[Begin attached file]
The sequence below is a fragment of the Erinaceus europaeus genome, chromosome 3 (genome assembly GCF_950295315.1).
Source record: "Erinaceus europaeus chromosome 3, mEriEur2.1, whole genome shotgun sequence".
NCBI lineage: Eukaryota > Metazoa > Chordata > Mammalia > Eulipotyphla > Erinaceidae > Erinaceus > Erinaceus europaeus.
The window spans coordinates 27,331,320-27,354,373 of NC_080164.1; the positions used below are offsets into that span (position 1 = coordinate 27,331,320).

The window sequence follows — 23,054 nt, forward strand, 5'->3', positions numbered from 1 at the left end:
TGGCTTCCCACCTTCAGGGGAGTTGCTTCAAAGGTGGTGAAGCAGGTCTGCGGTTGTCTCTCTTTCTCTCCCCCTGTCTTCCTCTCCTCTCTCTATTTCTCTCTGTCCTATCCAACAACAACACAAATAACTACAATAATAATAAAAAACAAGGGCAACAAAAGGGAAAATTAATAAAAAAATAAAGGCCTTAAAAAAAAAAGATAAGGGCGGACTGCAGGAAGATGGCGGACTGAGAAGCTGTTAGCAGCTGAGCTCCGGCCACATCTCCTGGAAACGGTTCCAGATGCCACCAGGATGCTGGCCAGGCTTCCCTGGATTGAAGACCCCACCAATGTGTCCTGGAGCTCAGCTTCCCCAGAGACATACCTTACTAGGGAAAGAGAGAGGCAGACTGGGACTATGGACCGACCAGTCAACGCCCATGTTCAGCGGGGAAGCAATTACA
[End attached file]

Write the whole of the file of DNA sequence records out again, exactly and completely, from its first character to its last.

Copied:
The sequence below is a fragment of the Erinaceus europaeus genome, chromosome 3 (genome assembly GCF_950295315.1).
Source record: "Erinaceus europaeus chromosome 3, mEriEur2.1, whole genome shotgun sequence".
NCBI lineage: Eukaryota > Metazoa > Chordata > Mammalia > Eulipotyphla > Erinaceidae > Erinaceus > Erinaceus europaeus.
The window spans coordinates 27,331,320-27,354,373 of NC_080164.1; the positions used below are offsets into that span (position 1 = coordinate 27,331,320).

The window sequence follows — 23,054 nt, forward strand, 5'->3', positions numbered from 1 at the left end:
TGGCTTCCCACCTTCAGGGGAGTTGCTTCAAAGGTGGTGAAGCAGGTCTGCGGTTGTCTCTCTTTCTCTCCCCCTGTCTTCCTCTCCTCTCTCTATTTCTCTCTGTCCTATCCAACAACAACACAAATAACTACAATAATAATAAAAAACAAGGGCAACAAAAGGGAAAATTAATAAAAAAATAAAGGCCTTAAAAAAAAAAGATAAGGGCGGACTGCAGGAAGATGGCGGACTGAGAAGCTGTTAGCAGCTGAGCTCCGGCCACATCTCCTGGAAACGGTTCCAGATGCCACCAGGATGCTGGCCAGGCTTCCCTGGATTGAAGACCCCACCAATGTGTCCTGGAGCTCAGCTTCCCCAGAGACATACCTTACTAGGGAAAGAGAGAGGCAGACTGGGACTATGGACCGACCAGTCAACGCCCATGTTCAGCGGGGAAGCAATTACA